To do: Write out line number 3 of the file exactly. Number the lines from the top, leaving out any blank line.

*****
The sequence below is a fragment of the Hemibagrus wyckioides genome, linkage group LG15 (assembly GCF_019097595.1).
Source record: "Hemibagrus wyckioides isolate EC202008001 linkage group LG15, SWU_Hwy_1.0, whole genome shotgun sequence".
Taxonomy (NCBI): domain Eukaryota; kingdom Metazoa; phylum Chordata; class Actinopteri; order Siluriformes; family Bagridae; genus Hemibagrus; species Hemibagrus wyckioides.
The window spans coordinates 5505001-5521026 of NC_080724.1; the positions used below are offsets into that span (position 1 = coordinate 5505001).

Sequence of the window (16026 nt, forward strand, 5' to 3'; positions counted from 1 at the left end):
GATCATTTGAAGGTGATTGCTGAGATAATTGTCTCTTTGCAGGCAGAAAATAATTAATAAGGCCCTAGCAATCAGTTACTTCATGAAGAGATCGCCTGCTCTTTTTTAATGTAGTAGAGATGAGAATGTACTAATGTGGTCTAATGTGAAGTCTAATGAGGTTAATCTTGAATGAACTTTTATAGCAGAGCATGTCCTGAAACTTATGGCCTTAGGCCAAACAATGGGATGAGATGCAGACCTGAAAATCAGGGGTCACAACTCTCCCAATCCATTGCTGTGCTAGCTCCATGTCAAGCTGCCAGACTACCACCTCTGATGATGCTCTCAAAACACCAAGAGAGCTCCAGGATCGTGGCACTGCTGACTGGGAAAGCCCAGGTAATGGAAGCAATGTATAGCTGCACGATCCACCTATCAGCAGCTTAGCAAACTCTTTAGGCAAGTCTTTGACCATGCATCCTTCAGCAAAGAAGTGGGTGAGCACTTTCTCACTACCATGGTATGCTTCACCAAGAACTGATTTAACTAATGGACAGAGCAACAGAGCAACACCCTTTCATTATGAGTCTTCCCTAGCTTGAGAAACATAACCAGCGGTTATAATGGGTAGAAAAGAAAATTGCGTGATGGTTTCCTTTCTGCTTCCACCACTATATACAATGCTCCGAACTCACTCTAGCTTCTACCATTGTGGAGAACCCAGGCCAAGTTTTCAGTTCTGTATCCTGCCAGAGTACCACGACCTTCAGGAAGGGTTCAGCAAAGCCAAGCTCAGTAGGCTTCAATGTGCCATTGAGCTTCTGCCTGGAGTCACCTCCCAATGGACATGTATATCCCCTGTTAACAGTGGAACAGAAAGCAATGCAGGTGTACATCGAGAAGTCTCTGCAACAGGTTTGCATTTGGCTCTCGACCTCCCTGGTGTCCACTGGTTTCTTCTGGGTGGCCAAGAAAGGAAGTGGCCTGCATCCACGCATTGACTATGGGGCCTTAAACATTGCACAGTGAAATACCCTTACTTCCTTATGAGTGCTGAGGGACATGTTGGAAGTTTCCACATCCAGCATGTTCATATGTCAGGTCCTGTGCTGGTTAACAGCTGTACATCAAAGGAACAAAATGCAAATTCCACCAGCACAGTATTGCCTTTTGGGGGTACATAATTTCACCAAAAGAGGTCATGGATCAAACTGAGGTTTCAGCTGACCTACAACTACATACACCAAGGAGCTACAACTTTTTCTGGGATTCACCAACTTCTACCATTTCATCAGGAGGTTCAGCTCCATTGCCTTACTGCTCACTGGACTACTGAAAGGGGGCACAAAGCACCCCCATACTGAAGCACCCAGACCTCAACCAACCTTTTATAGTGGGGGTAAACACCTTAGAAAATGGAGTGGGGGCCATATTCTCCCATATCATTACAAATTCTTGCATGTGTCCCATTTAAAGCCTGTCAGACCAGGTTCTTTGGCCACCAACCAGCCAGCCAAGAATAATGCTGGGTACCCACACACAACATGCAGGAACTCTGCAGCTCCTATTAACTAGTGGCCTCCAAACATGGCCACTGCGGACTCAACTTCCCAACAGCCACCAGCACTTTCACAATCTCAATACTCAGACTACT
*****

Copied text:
Taxonomy (NCBI): domain Eukaryota; kingdom Metazoa; phylum Chordata; class Actinopteri; order Siluriformes; family Bagridae; genus Hemibagrus; species Hemibagrus wyckioides.